On 19th February 1884 ten dentists, mostly from Collins Street, gathered to form a dental society whose aim was the maintenance of the honour and interests of the Dental Profession. At this meeting, the suggested name for the new association was the Dental Association of Victoria.

The first meeting of the new Society took place on the 26th February at the Coffee Palace, Bourke Street, Melbourne where the Societyís name was changed to the Odontological Society of Victoria. The new name copied the English Odontological Society which had been formed in 1856 to press for a dental course and legislation.

Said to be the first dental association in the Australian colonies, the Society was active in lobbying for legislation for the regulation of the profession in Victoria. This resulted in the Colonial Parliament passing the Dentists Act 1887. This act provided for the creation of a Dental Board and a Registrar to keep a register of dentists in the State.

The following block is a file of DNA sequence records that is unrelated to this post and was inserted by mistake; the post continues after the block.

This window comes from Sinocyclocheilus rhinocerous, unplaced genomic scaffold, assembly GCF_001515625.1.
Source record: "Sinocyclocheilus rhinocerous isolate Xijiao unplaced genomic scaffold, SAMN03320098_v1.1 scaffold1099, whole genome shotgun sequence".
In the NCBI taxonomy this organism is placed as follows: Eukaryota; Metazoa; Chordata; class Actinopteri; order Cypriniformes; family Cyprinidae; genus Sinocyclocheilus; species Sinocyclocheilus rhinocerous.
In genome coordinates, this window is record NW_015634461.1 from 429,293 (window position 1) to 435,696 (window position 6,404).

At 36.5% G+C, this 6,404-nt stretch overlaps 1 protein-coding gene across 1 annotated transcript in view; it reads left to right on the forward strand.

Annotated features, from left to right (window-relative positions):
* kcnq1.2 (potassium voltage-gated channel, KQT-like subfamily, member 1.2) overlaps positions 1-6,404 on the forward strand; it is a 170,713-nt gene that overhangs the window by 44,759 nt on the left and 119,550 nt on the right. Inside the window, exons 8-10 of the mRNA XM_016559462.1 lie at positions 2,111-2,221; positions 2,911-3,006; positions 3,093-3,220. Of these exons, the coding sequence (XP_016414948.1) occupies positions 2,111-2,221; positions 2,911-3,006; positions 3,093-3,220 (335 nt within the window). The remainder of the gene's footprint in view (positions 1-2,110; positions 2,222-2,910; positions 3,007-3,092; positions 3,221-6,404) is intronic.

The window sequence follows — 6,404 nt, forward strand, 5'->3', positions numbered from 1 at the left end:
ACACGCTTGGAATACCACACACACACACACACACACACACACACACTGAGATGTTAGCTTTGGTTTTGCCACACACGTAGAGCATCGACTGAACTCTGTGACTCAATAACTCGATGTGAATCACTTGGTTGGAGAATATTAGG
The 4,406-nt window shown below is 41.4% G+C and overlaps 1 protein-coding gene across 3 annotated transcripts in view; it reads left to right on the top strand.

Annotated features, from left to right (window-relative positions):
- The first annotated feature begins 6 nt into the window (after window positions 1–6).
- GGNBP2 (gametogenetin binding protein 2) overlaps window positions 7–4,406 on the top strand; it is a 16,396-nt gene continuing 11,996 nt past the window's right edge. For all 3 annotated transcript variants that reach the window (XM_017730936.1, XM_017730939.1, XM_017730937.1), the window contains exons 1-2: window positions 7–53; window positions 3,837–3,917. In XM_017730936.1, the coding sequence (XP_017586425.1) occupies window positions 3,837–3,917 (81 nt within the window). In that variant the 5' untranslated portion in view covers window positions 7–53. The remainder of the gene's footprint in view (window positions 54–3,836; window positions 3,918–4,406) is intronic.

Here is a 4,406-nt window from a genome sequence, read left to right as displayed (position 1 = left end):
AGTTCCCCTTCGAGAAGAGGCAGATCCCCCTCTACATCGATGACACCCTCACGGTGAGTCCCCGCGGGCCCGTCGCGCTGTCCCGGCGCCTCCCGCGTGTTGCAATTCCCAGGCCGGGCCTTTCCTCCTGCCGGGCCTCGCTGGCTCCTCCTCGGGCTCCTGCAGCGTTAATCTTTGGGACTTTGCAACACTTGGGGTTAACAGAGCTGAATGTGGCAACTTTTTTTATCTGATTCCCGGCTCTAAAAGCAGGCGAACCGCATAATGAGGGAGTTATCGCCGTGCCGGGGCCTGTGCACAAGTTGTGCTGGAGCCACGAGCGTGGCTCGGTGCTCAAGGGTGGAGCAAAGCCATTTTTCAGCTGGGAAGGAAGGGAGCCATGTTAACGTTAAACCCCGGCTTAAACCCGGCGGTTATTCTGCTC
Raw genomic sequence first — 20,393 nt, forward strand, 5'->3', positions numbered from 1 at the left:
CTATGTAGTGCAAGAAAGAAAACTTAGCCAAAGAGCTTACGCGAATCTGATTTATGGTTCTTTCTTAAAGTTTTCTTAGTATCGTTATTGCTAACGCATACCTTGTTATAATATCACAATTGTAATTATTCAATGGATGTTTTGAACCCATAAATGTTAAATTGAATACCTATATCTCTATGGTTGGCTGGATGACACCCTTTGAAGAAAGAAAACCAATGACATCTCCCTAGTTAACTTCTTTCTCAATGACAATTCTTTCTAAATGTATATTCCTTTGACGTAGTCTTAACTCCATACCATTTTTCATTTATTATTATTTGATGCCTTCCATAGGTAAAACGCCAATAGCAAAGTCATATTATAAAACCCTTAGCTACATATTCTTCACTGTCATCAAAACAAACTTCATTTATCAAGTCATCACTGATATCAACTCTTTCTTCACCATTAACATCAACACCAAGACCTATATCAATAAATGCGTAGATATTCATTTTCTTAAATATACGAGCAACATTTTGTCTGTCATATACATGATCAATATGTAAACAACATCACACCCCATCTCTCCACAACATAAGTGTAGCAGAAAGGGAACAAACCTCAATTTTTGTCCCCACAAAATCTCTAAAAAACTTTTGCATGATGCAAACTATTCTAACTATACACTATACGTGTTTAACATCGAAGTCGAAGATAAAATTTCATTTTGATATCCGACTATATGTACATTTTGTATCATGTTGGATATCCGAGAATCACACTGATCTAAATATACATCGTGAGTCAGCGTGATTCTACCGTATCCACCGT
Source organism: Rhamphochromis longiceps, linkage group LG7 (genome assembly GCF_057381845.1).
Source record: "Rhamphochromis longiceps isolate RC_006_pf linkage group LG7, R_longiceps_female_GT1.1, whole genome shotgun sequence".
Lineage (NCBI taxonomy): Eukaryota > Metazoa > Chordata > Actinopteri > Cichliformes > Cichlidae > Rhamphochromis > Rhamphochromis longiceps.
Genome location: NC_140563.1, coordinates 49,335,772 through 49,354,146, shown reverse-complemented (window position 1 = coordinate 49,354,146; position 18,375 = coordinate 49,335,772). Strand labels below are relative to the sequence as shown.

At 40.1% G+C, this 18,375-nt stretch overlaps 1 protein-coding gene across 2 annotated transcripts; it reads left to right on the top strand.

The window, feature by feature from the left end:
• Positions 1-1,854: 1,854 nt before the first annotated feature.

In 1890 the Melbourne Dental Hospital was established in Lonsdale Street for the treatment of the poor. Members of the Society gave their services free of charge and assisted in the teaching and training of dental students.

Formal teaching facilities were needed for students who wished to qualify for registration with the Dental Board of Victoria. This need was met when the Society established the Australian College of Dentistry in 1897.

In 1920 the Odontological Society of Victoria merged with the Australian College of Dentistry Alumni Society to form the State Dental Society of Victoria.